Your Estate Agent and Solicitor
under one roof Stevenson & Marshall - making life easier
Beatson & Co
Stevenson & Marshall
A great team of criminal defence lawyers
No-one wants to have to go to court - if this happens to you, you need expert advice and representation in court by a solicitor with skill and experience.
Frequently Asked Questions
Criminal Court Procedure
The police may give you a date to appear in court or you may receive a summons, by post or through the police, which will tell you when you have to attend court.
No. The police report to the Procurator Fiscal who decides whether to prosecute.
No. The decision whether or not to proceed lies with the Procurator Fiscal.
The Procurator Fiscal is the public prosecutor in Scotland. He or she pursues criminal cases in court on behalf of the Crown.
If you are charged with a serious crime you can be detained for up to 140 days. If you are charged with a less serious crime you can only be detained for up to 40 days. Sometimes these periods may be extended.
Summary procedure is the court procedure used to deal with less serious offences. Such cases are dealt with either in the Justice of the Peace Court or the Sheriff Court. In the Justice of the Peace Court a magistrate sits alone and in the Sheriff Court a Sheriff sits alone. There is no jury. The magistrate or Sheriff hears the evidence and gives the verdict. Sentences in Summary Procedure are generally lower than those of Solemn Procedure.
Solemn procedure is the court procedure used to deal with more serious offences. Such cases are dealt with either in the Sheriff Court or in the High Court. These cases all involve a jury. In the Sheriff Court the Sheriff presides and the jury decides the verdict. In the High Court a Judge presides and the jury decides the verdict.
No. Only the more serious crimes under Solemn Procedure are heard before a jury.
A jury in Scotland comprises 15 people, selected from a pool of people who are requested to attend court on that day for jury service. The 15 on the jury are chosen by drawing names at random.
When someone is arrested
No, the police have the right to detain you if they have grounds for believing that you have committed an offence. You can be detained for up to twelve hours initially but at the end of that period the police may, in certain circumstances, detain you for a further twelve hours. Thereafter you must be either released or arrested.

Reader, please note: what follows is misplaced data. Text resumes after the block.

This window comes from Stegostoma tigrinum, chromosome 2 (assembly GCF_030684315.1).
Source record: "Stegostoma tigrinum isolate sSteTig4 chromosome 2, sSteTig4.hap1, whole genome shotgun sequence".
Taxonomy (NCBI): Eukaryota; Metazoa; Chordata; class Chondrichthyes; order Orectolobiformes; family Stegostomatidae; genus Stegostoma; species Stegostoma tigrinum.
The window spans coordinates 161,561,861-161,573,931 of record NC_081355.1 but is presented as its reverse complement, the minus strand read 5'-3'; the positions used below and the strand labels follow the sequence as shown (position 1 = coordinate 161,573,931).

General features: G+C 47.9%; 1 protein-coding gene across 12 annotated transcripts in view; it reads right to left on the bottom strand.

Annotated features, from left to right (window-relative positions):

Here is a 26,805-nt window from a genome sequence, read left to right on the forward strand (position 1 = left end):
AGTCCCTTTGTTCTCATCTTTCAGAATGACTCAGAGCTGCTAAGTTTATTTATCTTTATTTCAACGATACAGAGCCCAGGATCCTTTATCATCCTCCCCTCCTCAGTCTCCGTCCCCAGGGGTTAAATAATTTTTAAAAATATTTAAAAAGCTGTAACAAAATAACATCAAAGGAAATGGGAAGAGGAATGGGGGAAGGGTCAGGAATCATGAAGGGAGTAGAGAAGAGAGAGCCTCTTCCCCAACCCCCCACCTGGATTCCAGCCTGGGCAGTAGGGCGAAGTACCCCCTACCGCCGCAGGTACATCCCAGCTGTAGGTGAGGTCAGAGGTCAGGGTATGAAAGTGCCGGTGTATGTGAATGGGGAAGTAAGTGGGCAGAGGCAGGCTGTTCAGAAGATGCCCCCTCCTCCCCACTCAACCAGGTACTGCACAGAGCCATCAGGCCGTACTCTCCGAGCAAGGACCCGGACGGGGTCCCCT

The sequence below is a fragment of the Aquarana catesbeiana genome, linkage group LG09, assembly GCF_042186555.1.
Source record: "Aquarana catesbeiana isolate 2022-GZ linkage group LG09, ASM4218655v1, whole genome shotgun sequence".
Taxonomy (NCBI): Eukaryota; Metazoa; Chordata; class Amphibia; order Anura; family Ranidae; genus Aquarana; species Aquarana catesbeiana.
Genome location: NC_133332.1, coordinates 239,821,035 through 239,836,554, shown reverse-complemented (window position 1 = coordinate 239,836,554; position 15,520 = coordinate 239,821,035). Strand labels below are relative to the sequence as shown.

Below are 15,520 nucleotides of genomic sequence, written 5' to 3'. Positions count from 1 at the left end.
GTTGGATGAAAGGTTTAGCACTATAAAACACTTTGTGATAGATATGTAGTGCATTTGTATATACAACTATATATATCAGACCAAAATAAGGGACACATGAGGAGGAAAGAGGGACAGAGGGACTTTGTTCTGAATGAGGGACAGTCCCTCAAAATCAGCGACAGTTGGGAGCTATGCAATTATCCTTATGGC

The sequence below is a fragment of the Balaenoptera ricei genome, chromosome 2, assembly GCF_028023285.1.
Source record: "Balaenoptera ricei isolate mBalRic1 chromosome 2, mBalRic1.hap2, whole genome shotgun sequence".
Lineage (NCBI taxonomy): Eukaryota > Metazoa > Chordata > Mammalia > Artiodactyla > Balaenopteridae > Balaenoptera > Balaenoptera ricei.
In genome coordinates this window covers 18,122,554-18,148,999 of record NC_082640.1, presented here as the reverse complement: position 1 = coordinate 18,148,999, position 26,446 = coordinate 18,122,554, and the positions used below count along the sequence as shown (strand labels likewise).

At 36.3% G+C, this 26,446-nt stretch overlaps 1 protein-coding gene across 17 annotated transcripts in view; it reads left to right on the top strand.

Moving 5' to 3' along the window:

You do not require to answer any questions asked by the police, except for questions put to you in terms of Road Traffic Legislation which require you to answer (see our factsheet on Motoring Offences). If you do answer questions then you should realise that the answers you give can be used as evidence in court. It is usually best not to answer any questions from the police until you have had proper legal advice. You should simply refuse to answer the questions.
No. The police must inform a solicitor and one other person nominated by you, usually a member of your family, of your detention. The police are also required to inform the solicitor where you are being detained and whether you will be released or taken to court.
There will be a duty solicitor whom the police can contact for you if you can’t name the solicitor you wish to have informed of your detention. The duty solicitor is nominated by the Scottish Legal Aid Board to assist people who are in custody but don’t have a solicitor.
You have the right to a telephone conversation with a solicitor to advise you prior to a police interview. A solicitor can also be present at any interview with the police if you request this. The Scottish Legal Aid Board provide this service free of charge. If you wish your own solicitor to be present at an interview, then you may be liable for the costs of their attendance.
If you are kept in custody overnight you will be taken to court on the next court day (i.e. not at the weekend or on a public holiday). Alternatively, the police may give you a date to appear in court or you may receive a summons telling you when to go to court. You must then attend court or you will be liable to arrest.
When someone first appears in court on a criminal charge, if the case can’t be dealt with right away, the court considers whether the person should be released on bail or remanded in custody pending trial. See our factsheet on Bail.
If you are charged with a serious crime you can be detained for 140 days. If you are charged with a less serious crime you can only be detained for 40 days before trial. The prosecution can apply to extend these periods.